Use of Sustainable Resources
The use of recycled/reused materials helps to ensure the sustainability of resources. If virgin raw materials are used for every new building project, these materials will eventually be exhausted. As raw materials become scarce, the prices will rise and/or the materials will no longer be available. This trend has already begun as some raw material such as clear heart Redwood is no longer available and must be obtained recycled from existing projects. Recycling/reusing helps ensure that materials will be available for future projects.

Reduced Building Maintenance
The final aspect of green construction is reduced/easier maintenance. Reducing maintenance activities such as painting saves the materials needed but also the waste and environmental impact of the painting such as VOC gas release and water used in cleanup. New, longer lasting materials are now available that need less frequent maintenance. Such materials include cement-based exterior siding that does not require painting and recycled composite decking that resembles wood. Other products facilitate repair and replacement such as carpet tiles that allow individual sections to be exchanged without having to replace the entire floor surface. Carpet tiles also reduce waste during the installation process.

Off-Site Construction is Green
In parallel to this greater acceptance of green is the growth in the off-site construction process and improved perception of modular buildings. Modular buildings and off-site construction are similar, but off-site construction commonly refers specifically to permanent buildings versus modular buildings that can be either permanent or relocatable. Green features are available in all modular buildings but are considerably more common in off-site construction due to the permanent nature. In recent years, off-site construction has advanced and numerous innovations are now available. Such innovations include more efficient production facilities, superior transport systems, creative architectural designs and new engineering technologies providing greater flexibility.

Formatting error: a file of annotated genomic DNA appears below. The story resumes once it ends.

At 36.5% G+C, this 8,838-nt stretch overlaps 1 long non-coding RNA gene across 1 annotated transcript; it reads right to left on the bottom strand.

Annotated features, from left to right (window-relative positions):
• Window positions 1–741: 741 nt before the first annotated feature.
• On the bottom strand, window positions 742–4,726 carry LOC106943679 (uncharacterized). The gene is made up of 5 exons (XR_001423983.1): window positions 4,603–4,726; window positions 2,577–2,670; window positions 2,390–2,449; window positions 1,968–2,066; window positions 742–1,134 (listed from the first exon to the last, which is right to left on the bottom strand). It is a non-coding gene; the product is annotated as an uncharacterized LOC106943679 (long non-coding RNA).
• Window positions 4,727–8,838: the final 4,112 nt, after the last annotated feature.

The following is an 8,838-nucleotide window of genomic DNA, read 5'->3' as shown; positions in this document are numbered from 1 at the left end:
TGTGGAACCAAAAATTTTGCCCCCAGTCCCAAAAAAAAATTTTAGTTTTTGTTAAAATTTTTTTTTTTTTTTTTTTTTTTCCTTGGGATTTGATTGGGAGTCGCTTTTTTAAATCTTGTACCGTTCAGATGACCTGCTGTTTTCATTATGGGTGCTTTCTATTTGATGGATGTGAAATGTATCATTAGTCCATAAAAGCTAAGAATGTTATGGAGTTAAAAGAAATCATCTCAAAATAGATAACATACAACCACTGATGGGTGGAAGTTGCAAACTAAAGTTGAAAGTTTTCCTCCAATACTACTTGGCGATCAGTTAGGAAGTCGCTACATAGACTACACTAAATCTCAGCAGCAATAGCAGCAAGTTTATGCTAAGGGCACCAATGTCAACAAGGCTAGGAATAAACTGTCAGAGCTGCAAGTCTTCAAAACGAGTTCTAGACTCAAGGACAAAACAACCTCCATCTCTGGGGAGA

Off-site construction merges well with the concept of green construction for a variety of reasons. The centralized construction location allows for much greater reuse and recycling of material as a set collection schedule and policies can be established. Material waste due to weather damage is decreased as the construction process occurs in weather protected facilities. Wastewater is easier to control and collect as production facilities are paved and sloped to a collection area. Traffic and air pollution is reduced as workers drive shorter distances to the factory versus traveling to various jobsites. As materials for multiple jobs can be purchased in bulk quantities and delivered to a central location, the cost of materials and number of deliveries can be minimized. Off-site construction uses the same materials and designs as site built construction allowing for easy incorporation of green materials and designs.

Progressive builders and architects view off-site construction to be an integral part of the green construction movement, and the interest in green off-site construction has grown tremendously as green is integrated into more diverse buildings.

Brandon Alexander